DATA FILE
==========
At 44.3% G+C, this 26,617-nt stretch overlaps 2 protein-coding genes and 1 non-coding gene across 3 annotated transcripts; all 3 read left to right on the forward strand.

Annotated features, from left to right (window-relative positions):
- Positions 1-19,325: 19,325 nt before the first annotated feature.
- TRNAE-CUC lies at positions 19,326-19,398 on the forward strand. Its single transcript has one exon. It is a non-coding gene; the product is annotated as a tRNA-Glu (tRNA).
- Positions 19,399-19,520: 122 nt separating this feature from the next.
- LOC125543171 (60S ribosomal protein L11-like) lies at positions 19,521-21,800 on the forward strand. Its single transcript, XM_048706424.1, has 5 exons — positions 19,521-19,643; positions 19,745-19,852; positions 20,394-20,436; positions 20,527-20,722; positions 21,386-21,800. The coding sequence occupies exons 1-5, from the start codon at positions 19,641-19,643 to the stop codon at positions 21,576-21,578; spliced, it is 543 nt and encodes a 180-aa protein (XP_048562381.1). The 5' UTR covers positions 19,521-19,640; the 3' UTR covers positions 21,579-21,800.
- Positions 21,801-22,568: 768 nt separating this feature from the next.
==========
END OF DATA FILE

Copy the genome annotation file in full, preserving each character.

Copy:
At 44.3% G+C, this 26,617-nt stretch overlaps 2 protein-coding genes and 1 non-coding gene across 3 annotated transcripts; all 3 read left to right on the forward strand.

Annotated features, from left to right (window-relative positions):
- Positions 1-19,325: 19,325 nt before the first annotated feature.
- TRNAE-CUC lies at positions 19,326-19,398 on the forward strand. Its single transcript has one exon. It is a non-coding gene; the product is annotated as a tRNA-Glu (tRNA).
- Positions 19,399-19,520: 122 nt separating this feature from the next.
- LOC125543171 (60S ribosomal protein L11-like) lies at positions 19,521-21,800 on the forward strand. Its single transcript, XM_048706424.1, has 5 exons — positions 19,521-19,643; positions 19,745-19,852; positions 20,394-20,436; positions 20,527-20,722; positions 21,386-21,800. The coding sequence occupies exons 1-5, from the start codon at positions 19,641-19,643 to the stop codon at positions 21,576-21,578; spliced, it is 543 nt and encodes a 180-aa protein (XP_048562381.1). The 5' UTR covers positions 19,521-19,640; the 3' UTR covers positions 21,579-21,800.
- Positions 21,801-22,568: 768 nt separating this feature from the next.